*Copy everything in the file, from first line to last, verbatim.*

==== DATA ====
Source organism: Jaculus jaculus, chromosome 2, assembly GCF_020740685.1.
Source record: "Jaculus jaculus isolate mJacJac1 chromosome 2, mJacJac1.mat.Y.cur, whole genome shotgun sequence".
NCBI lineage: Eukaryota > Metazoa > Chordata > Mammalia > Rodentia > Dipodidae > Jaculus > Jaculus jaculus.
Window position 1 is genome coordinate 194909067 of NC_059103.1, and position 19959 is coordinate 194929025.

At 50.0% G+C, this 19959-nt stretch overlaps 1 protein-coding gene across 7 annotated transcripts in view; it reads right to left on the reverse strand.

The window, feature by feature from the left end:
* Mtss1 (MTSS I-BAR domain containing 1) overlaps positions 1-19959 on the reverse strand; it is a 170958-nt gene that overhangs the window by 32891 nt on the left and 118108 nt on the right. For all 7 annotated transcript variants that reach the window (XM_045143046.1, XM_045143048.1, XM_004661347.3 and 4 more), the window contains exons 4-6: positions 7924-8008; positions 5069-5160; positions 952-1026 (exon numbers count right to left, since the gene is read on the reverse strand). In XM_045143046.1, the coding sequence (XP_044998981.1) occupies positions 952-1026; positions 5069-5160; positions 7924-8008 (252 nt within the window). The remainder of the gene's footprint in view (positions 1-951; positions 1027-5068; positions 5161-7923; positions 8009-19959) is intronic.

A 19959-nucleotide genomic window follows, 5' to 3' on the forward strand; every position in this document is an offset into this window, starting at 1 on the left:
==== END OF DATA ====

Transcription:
Source organism: Jaculus jaculus, chromosome 2, assembly GCF_020740685.1.
Source record: "Jaculus jaculus isolate mJacJac1 chromosome 2, mJacJac1.mat.Y.cur, whole genome shotgun sequence".
NCBI lineage: Eukaryota > Metazoa > Chordata > Mammalia > Rodentia > Dipodidae > Jaculus > Jaculus jaculus.
Window position 1 is genome coordinate 194909067 of NC_059103.1, and position 19959 is coordinate 194929025.

At 50.0% G+C, this 19959-nt stretch overlaps 1 protein-coding gene across 7 annotated transcripts in view; it reads right to left on the reverse strand.

The window, feature by feature from the left end:
* Mtss1 (MTSS I-BAR domain containing 1) overlaps positions 1-19959 on the reverse strand; it is a 170958-nt gene that overhangs the window by 32891 nt on the left and 118108 nt on the right. For all 7 annotated transcript variants that reach the window (XM_045143046.1, XM_045143048.1, XM_004661347.3 and 4 more), the window contains exons 4-6: positions 7924-8008; positions 5069-5160; positions 952-1026 (exon numbers count right to left, since the gene is read on the reverse strand). In XM_045143046.1, the coding sequence (XP_044998981.1) occupies positions 952-1026; positions 5069-5160; positions 7924-8008 (252 nt within the window). The remainder of the gene's footprint in view (positions 1-951; positions 1027-5068; positions 5161-7923; positions 8009-19959) is intronic.

A 19959-nucleotide genomic window follows, 5' to 3' on the forward strand; every position in this document is an offset into this window, starting at 1 on the left: